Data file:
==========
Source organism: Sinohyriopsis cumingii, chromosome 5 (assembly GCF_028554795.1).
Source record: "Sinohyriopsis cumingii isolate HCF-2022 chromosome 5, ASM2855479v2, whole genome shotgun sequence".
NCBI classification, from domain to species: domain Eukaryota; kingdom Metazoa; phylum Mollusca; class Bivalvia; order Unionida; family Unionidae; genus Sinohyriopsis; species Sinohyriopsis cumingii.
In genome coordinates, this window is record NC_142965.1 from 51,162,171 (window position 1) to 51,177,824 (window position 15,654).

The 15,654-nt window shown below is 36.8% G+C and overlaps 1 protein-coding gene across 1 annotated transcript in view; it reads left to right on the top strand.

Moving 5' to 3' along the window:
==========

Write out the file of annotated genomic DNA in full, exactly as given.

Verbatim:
Source organism: Sinohyriopsis cumingii, chromosome 5 (assembly GCF_028554795.1).
Source record: "Sinohyriopsis cumingii isolate HCF-2022 chromosome 5, ASM2855479v2, whole genome shotgun sequence".
NCBI classification, from domain to species: domain Eukaryota; kingdom Metazoa; phylum Mollusca; class Bivalvia; order Unionida; family Unionidae; genus Sinohyriopsis; species Sinohyriopsis cumingii.
In genome coordinates, this window is record NC_142965.1 from 51,162,171 (window position 1) to 51,177,824 (window position 15,654).

The 15,654-nt window shown below is 36.8% G+C and overlaps 1 protein-coding gene across 1 annotated transcript in view; it reads left to right on the top strand.

Moving 5' to 3' along the window: